The Compelling Case for Instructional Coaching


The Compelling Case for Instructional Coaching

San Francisco, NAIS Annual Conference 2016

It may have been fortuitous that a few weeks after being given the opportunity to create two new instructional coach positions with our team, I found myself in a breakout session at NAIS called, “The Compelling Case for Instructional Coaching” by Matthew Horvat, Brenda Leaks, Gerald Buhaly, and Jessica Hanson from The Overlake School.

The presentation provided key insights from the perspectives of the IC (instructional coach), a teacher and the principal. I hope to get the actual slides, but for now I’ve shared a few slides I captured via phone.

Learning-focused Supervision: Assessing and Developing Professional Practice Using the Framework for Teaching by Laura Lipton and Bruce Wellman

A Primer on Instructional Coaches by Jim Knight

Instructional Coaching: Kansas Coaching Project & More Scholarly Articles About Instructional Coaching

Teaching Channel: Instructional Coaching

Teaching is Complex: Don’t Try to Simplify What Teachers Do

What do you wonder about the role and benefit(s) of working with an instructional coach?

Thanks for the Feedback

Thanks for the Feedback

Thanks for the Feedback

Our team has recently discovered this fabulous book, recommended by Meredith Monk from Folio Collaborative. The authors outline the 3 types of feedback we all need and receive as human beings: appreciation, coaching, and evaluation.

None of these concepts are new, but the clarification of each one, as well as the interconnectedness of them are providing important insights for us. Just the summary from Chapter 1 alone has given us great fodder for discussion and reflection.

“Feedback” is really three different things, with different purposes:

Appreciation – motivates and encourages.
Coaching – helps increase knowledge, skill, ability, capability, growth, or raises feelings in the relationship.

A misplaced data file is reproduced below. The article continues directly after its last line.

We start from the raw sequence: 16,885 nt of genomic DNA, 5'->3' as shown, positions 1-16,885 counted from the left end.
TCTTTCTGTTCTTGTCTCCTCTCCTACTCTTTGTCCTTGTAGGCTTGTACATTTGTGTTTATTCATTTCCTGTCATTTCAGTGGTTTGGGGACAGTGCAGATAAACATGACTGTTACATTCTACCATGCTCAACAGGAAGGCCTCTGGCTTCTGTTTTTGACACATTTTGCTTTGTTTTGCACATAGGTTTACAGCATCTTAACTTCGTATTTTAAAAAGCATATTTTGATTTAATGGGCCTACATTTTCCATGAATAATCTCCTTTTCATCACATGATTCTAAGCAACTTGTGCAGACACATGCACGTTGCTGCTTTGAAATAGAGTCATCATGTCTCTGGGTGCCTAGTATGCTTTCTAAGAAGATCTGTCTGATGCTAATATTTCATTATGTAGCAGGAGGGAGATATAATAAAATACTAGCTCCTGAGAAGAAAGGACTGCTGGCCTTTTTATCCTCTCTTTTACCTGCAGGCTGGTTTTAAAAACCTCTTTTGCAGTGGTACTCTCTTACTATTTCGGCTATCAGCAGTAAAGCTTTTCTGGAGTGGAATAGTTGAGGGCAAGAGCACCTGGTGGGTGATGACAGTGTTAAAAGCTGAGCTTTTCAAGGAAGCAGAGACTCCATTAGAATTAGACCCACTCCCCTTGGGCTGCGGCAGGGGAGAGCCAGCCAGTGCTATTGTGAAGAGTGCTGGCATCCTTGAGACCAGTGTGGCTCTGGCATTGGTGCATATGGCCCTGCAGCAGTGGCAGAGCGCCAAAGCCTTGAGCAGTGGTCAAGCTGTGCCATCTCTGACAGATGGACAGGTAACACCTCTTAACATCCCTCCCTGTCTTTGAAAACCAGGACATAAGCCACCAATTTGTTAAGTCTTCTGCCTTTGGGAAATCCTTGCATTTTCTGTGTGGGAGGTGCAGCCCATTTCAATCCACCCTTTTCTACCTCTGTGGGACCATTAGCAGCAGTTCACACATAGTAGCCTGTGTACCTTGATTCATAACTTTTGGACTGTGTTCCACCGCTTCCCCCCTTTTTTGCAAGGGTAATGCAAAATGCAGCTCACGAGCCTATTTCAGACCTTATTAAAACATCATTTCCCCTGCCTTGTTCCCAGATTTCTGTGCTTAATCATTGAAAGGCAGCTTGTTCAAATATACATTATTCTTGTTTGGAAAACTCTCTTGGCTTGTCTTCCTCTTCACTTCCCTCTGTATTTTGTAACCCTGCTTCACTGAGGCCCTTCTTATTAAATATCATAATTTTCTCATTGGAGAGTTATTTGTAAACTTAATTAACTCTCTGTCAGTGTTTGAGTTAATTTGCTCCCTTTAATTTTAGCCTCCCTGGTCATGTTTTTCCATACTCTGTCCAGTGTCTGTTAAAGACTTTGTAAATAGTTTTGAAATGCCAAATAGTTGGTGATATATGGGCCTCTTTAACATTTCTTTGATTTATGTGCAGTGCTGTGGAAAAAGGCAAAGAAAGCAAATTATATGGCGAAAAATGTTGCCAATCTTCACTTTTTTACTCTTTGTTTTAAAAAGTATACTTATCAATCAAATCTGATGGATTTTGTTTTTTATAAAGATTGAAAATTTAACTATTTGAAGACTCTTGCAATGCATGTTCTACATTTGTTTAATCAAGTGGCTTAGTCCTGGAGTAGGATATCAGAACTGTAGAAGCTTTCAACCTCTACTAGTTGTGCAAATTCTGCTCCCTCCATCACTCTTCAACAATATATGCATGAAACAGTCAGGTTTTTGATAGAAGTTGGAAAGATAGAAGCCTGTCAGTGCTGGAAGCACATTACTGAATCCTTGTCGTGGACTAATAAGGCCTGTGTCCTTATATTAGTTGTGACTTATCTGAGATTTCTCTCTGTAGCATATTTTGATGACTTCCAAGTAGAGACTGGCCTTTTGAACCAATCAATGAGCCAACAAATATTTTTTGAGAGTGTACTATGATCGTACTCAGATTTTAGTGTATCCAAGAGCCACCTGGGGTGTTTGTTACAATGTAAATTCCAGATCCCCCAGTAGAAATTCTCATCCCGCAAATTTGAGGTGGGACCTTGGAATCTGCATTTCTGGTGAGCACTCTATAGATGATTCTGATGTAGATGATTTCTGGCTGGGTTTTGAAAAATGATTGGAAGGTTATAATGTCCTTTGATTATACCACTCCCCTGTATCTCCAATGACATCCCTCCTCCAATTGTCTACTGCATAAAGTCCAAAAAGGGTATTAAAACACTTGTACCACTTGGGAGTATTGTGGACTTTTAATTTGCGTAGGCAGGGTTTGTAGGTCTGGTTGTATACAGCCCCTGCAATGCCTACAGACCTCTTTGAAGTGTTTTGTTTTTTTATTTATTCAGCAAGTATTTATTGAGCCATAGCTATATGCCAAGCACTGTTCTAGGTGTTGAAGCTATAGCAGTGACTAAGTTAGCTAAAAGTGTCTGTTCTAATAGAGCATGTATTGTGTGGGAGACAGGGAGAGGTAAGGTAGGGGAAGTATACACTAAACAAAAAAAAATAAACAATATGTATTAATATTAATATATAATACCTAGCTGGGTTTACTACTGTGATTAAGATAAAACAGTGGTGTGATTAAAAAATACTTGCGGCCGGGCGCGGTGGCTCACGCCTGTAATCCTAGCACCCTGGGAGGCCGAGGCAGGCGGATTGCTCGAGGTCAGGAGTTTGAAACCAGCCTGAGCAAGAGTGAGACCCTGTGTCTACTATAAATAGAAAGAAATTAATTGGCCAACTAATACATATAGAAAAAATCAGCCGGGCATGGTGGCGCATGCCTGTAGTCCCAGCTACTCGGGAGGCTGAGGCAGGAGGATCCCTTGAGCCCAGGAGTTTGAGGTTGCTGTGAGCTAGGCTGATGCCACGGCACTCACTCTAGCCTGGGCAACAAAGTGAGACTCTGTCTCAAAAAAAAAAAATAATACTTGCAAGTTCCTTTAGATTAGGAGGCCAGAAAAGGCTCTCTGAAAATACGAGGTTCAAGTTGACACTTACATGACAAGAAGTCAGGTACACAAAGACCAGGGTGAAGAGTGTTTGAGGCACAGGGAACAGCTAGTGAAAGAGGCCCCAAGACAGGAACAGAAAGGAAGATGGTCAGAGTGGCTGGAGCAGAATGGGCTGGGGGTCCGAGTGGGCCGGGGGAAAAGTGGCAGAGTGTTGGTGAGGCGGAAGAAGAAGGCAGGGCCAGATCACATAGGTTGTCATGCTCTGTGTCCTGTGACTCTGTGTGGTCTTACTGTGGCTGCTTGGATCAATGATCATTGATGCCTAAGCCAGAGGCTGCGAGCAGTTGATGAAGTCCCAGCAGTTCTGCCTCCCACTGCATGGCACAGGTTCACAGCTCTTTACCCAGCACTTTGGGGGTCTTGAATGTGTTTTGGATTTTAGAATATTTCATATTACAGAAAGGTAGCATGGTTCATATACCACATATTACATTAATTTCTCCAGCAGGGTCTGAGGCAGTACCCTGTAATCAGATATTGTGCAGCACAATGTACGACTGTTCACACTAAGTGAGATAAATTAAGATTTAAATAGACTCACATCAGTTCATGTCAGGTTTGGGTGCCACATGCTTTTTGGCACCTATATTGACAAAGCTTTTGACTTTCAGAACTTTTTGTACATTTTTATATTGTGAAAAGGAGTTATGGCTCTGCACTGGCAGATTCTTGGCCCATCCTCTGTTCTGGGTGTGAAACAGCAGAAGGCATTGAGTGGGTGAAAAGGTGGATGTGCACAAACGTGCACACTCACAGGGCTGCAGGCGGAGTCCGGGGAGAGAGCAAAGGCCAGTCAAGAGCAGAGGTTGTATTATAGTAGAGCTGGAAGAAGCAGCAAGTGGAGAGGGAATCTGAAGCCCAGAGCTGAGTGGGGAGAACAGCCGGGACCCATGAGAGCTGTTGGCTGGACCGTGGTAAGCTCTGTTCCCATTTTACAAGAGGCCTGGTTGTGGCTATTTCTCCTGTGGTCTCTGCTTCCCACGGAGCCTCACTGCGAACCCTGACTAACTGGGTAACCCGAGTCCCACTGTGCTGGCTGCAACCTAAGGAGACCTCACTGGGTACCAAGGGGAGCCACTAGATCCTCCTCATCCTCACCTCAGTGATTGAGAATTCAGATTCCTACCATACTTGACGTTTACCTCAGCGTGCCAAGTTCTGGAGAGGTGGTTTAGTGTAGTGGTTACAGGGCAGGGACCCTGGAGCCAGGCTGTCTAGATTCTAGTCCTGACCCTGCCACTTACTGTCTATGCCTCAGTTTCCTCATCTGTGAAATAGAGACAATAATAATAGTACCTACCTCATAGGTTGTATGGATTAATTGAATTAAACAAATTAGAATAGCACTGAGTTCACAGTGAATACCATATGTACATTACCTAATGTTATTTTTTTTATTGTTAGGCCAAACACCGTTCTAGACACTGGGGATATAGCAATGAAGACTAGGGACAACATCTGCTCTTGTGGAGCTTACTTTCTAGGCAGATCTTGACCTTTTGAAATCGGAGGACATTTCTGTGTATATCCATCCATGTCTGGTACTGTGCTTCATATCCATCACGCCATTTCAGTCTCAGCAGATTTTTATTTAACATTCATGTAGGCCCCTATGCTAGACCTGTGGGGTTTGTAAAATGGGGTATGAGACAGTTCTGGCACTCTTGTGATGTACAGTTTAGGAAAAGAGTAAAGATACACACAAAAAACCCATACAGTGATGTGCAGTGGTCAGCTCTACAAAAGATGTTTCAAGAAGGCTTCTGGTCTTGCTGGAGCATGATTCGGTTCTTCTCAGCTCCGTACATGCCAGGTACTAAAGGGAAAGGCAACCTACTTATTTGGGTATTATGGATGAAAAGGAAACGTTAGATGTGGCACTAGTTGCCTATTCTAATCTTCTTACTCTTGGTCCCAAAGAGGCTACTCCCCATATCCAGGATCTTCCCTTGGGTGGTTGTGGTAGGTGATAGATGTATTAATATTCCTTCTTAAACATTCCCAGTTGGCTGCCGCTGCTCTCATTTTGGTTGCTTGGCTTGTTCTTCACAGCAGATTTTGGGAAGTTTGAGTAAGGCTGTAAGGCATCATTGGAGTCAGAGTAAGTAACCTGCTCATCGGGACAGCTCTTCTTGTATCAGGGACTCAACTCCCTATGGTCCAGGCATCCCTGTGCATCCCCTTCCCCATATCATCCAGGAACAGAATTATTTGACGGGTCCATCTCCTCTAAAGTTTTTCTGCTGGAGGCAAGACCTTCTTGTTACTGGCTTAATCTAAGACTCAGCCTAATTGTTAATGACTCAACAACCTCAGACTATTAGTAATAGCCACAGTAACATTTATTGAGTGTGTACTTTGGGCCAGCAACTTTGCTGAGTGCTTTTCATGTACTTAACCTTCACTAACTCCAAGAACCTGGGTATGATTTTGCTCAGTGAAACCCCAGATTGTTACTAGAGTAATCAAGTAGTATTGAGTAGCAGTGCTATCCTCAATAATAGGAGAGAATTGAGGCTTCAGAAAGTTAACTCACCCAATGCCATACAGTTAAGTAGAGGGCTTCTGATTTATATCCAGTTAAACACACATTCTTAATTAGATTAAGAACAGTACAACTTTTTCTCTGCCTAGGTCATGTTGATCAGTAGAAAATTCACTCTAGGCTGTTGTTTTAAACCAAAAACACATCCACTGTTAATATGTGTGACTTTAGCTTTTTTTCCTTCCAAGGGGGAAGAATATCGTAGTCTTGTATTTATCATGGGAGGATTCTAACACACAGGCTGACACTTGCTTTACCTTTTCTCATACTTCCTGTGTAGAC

Evaluation – tells you where you stand, aligns expectations, and informs decision making.

We need all three, but often talk at cross-purposes.

Evaluation is the loudest and can drown out the other two. (And all coaching includes a bit of evaluation.)

Be thoughtful about what you need and what you’re being offered, and get aligned.

#5 Why Conduct Student Surveys?

Why should teachers solicit feedback from their students at the end of the semester?

The answer is simple. Growth.

Our team and our school promote this practice in our five year strategic plan as well as the standards of professional excellence by which we coach and evaluate our teachers.

Seek feedback and measure attitudes, perceptions, and beliefs of students about their work and contribution within the classroom environment. -iPlan17

We also highly value the idea and posture of Carol Dweck’s Growth Mindset. (For more on this concept, see post #6 of the #60-60-60Challenge tomorrow.)


Here are some key thoughts for educators and teams to consider…

Students should be invited to reflect and share feedback about their learning in each class at the end of each semester.

Teachers participate in writing the survey questions.

Phrase questions to elicit specific, constructive feedback.

Discard destructive comments and personal attacks or matters of personal taste vs. good practice. (ex: Kids may not like the practice of a daily essential question, but if done properly, it is good practice and should be continued.)